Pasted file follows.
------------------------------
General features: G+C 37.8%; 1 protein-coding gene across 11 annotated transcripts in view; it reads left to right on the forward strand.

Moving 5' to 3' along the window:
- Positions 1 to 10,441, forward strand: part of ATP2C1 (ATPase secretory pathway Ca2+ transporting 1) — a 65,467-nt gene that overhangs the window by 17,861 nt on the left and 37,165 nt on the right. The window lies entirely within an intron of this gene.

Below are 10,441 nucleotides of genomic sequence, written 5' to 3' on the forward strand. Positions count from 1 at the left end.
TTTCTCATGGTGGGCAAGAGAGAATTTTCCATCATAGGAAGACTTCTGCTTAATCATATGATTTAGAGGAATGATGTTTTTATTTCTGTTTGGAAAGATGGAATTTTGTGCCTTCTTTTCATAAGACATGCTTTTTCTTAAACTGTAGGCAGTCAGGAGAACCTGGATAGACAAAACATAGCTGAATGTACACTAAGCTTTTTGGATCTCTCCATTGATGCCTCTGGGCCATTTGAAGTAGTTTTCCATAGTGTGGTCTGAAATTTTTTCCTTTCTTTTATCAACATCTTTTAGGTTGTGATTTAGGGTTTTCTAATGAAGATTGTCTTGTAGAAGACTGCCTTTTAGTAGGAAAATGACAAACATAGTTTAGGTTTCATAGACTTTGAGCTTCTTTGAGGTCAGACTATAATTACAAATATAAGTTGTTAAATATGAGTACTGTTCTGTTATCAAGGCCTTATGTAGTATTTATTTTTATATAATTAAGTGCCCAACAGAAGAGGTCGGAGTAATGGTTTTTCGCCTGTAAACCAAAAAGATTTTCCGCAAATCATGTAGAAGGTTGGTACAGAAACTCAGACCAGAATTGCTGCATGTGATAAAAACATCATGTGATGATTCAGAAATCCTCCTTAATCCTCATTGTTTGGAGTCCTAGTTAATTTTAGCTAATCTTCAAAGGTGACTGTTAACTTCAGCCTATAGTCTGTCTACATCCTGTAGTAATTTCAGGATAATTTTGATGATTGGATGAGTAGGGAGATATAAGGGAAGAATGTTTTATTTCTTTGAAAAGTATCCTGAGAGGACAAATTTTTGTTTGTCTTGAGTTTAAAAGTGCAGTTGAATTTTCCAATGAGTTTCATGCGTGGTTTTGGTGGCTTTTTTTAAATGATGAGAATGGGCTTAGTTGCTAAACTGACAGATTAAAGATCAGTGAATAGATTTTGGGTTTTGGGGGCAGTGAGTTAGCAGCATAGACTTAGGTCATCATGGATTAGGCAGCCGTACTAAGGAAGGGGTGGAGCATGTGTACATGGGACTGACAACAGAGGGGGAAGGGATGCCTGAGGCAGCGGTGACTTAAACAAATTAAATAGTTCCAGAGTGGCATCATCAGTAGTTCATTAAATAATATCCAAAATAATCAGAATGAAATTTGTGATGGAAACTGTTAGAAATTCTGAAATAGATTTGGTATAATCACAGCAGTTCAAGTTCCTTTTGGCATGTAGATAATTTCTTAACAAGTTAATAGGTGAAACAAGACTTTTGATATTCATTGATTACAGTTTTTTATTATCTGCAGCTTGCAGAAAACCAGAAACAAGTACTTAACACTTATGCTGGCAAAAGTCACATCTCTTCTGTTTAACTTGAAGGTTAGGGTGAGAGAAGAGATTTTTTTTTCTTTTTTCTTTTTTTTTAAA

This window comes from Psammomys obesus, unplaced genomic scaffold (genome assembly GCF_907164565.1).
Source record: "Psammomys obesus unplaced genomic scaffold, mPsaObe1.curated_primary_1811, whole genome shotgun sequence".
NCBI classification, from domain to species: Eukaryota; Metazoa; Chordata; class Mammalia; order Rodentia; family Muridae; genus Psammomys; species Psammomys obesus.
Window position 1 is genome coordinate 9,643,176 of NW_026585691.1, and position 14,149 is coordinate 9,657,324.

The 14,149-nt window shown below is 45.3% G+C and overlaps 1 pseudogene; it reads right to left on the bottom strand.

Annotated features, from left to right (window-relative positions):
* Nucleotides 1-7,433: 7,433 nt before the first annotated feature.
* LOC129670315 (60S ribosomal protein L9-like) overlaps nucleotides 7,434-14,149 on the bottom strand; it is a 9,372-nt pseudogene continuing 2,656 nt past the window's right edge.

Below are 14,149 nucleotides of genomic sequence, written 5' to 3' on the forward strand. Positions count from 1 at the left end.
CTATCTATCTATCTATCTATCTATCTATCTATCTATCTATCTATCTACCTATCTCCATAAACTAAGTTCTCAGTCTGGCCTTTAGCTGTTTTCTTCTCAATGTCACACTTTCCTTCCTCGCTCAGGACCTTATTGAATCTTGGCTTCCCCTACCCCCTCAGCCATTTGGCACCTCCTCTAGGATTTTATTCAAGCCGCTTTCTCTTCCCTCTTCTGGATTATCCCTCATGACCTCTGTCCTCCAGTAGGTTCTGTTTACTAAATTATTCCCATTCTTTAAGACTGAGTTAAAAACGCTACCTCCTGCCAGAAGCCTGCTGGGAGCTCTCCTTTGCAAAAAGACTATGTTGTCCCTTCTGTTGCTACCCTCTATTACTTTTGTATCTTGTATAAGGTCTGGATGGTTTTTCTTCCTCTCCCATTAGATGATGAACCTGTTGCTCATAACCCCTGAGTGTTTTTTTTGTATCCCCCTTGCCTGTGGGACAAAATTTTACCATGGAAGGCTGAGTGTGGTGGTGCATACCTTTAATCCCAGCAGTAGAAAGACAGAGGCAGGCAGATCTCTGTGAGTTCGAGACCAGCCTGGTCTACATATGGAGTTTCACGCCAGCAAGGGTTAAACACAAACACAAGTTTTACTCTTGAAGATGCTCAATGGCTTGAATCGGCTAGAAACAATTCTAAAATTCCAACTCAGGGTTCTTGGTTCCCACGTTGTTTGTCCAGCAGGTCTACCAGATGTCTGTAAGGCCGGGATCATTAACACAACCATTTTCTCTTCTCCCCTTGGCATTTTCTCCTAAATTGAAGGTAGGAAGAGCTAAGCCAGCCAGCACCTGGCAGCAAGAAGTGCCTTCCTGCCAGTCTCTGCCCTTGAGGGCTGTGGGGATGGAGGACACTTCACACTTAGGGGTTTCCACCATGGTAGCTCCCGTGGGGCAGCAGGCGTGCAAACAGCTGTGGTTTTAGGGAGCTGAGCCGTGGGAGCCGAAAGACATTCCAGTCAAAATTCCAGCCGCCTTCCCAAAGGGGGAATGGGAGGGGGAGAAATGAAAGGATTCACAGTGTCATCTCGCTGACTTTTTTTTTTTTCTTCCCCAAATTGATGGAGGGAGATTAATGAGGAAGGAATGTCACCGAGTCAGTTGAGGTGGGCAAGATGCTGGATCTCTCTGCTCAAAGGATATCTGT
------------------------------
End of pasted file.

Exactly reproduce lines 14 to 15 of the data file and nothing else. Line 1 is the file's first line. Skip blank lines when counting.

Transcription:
Below are 14,149 nucleotides of genomic sequence, written 5' to 3' on the forward strand. Positions count from 1 at the left end.
CTATCTATCTATCTATCTATCTATCTATCTATCTATCTATCTATCTACCTATCTCCATAAACTAAGTTCTCAGTCTGGCCTTTAGCTGTTTTCTTCTCAATGTCACACTTTCCTTCCTCGCTCAGGACCTTATTGAATCTTGGCTTCCCCTACCCCCTCAGCCATTTGGCACCTCCTCTAGGATTTTATTCAAGCCGCTTTCTCTTCCCTCTTCTGGATTATCCCTCATGACCTCTGTCCTCCAGTAGGTTCTGTTTACTAAATTATTCCCATTCTTTAAGACTGAGTTAAAAACGCTACCTCCTGCCAGAAGCCTGCTGGGAGCTCTCCTTTGCAAAAAGACTATGTTGTCCCTTCTGTTGCTACCCTCTATTACTTTTGTATCTTGTATAAGGTCTGGATGGTTTTTCTTCCTCTCCCATTAGATGATGAACCTGTTGCTCATAACCCCTGAGTGTTTTTTTTGTATCCCCCTTGCCTGTGGGACAAAATTTTACCATGGAAGGCTGAGTGTGGTGGTGCATACCTTTAATCCCAGCAGTAGAAAGACAGAGGCAGGCAGATCTCTGTGAGTTCGAGACCAGCCTGGTCTACATATGGAGTTTCACGCCAGCAAGGGTTAAACACAAACACAAGTTTTACTCTTGAAGATGCTCAATGGCTTGAATCGGCTAGAAACAATTCTAAAATTCCAACTCAGGGTTCTTGGTTCCCACGTTGTTTGTCCAGCAGGTCTACCAGATGTCTGTAAGGCCGGGATCATTAACACAACCATTTTCTCTTCTCCCCTTGGCATTTTCTCCTAAATTGAAGGTAGGAAGAGCTAAGCCAGCCAGCACCTGGCAGCAAGAAGTGCCTTCCTGCCAGTCTCTGCCCTTGAGGGCTGTGGGGATGGAGGACACTTCACACTTAGGGGTTTCCACCATGGTAGCTCCCGTGGGGCAGCAGGCGTGCAAACAGCTGTGGTTTTAGGGAGCTGAGCCGTGGGAGCCGAAAGACATTCCAGTCAAAATTCCAGCCGCCTTCCCAAAGGGGGAATGGGAGGGGGAGAAATGAAAGGATTCACAGTGTCATCTCGCTGACTTTTTTTTTTTTCTTCCCCAAATTGATGGAGGGAGATTAATGAGGAAGGAATGTCACCGAGTCAGTTGAGGTGGGCAAGATGCTGGATCTCTCTGCTCAAAGGATATCTGT